Blades for figures: Notes and specifications

The toe pick on a patch blade. Note that the bottom pick is missing and the chrome relief goes all the way to the front of the blade.

Patch blades (blades that are designed specifically for figures) are not the same as freestyle blades. They lack the bottom toe pick and that they are sharpened to a much flatter radius of hollow. Both of these are modifications that can be made to existing blades: you can make a pair of old freestyle blades into patch blades by grinding down the toe pick and giving them a patch sharpening.

Sharpening blades for figures is a bit different from sharpening them for freestyle because the radius of hollow is so large. Patch hollows start at one inch and go all the way up to three or four; freestyle hollows  are typically around half an inch. With large patch hollows, there is little margin for error, so an experienced skate technician is essential.

If you don’t want to have two pairs of skates, you can ask for a combination hollow (typically around 3/4″) for both figures and freestyle. This was commonly done by low-test skaters back in the day. It will probably feel very strange if you’re used to an ordinary freestyle hollow, though.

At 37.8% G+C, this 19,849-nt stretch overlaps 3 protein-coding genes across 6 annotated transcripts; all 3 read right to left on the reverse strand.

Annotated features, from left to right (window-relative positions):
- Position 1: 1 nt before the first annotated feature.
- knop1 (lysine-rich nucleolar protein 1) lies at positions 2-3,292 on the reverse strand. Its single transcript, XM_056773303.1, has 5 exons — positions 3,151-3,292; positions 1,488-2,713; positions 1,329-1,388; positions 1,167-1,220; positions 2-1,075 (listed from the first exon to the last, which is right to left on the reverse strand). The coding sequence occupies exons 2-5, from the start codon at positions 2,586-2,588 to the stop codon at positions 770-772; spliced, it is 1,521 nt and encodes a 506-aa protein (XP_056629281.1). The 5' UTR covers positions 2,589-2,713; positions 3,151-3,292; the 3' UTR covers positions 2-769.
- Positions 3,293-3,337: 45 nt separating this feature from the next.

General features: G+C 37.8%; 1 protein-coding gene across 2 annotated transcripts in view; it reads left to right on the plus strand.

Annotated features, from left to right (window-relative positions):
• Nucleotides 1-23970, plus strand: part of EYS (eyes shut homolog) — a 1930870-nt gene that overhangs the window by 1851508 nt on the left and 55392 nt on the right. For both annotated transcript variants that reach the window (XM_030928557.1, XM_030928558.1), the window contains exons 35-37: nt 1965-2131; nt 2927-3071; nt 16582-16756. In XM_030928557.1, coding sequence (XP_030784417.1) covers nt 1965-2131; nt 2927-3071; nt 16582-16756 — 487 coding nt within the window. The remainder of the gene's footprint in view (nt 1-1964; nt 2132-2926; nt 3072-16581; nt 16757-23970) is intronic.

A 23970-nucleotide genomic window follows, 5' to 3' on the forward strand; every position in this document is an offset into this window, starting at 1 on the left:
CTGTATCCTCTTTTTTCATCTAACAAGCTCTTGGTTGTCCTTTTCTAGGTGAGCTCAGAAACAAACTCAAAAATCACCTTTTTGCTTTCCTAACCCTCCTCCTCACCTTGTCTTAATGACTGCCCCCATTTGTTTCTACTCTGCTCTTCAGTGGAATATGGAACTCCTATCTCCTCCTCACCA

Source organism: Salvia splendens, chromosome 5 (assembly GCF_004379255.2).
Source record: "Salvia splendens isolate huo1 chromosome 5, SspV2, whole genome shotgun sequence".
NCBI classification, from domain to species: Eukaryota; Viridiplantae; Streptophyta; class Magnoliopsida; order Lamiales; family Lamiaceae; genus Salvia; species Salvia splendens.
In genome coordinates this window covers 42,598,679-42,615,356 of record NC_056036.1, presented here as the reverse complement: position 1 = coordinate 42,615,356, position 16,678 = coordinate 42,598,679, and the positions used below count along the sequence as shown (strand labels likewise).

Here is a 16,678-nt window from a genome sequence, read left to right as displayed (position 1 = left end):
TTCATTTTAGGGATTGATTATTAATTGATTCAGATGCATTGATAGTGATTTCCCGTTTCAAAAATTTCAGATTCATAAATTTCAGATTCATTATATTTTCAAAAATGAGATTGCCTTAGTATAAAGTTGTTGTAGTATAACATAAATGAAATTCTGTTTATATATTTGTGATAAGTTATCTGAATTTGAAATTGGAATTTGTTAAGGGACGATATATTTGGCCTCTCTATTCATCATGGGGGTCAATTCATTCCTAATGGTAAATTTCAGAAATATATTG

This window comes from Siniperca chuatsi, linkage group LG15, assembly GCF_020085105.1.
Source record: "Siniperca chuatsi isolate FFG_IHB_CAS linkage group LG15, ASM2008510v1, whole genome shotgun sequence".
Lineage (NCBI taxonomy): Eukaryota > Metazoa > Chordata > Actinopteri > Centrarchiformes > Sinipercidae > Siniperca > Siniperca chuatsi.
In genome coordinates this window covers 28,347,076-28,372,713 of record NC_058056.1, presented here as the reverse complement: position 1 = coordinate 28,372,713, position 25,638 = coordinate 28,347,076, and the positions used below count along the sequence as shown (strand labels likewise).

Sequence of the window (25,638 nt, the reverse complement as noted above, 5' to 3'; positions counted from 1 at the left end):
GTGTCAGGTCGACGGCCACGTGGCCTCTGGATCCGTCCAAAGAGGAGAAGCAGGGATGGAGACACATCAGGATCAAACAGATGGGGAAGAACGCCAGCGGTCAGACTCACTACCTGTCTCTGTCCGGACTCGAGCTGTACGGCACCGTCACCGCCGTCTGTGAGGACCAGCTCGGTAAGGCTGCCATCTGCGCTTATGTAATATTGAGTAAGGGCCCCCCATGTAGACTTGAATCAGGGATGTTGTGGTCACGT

Blade name Manufacturer Rocker radius Factory ROH Notes
Comet Test Wilson 8.5 ft 1 in Matched for use with Coronation Comet; polished hollow.
Gold Test MK 7 ft 1 in Contoured radius toe pick; hide-honed; special hollow grinding. Essentially Phantom (freestyle blade) without the bottom pick.
Pattern 88 Wilson 7 ft 1 in Available as one-piece blades or set of sole and heel plates. Blades can be detached and changed.
Silver Test MK 7 ft 1.5 in Parallel; contoured radius; shallow ground edge; based on MK Professional blade.
Wilson Figure Wilson 8 ft 1 in Small pyramid tooth. The low toe pick leads to this blade being mistaken for a freestyle blade.
Futurist Wilson      
Futurist T Wilson     Toe pick as Wilson Figure.
RF 66 Perfecta      

Sources: Alice Berman, Skater’s Edge Sourcebook (Kensington, MD: Skater’s Edge, 1995), 47 and John Misha Petkevich, The Skater’s Handbook (New York: Charles Scribner’s Sons, 1984), 40-41. The italicized text has been added, and the notes on Pattern 88 blades have been combined from separate entries for the full blades and the fittings.

For general information on equipment, see the base post.

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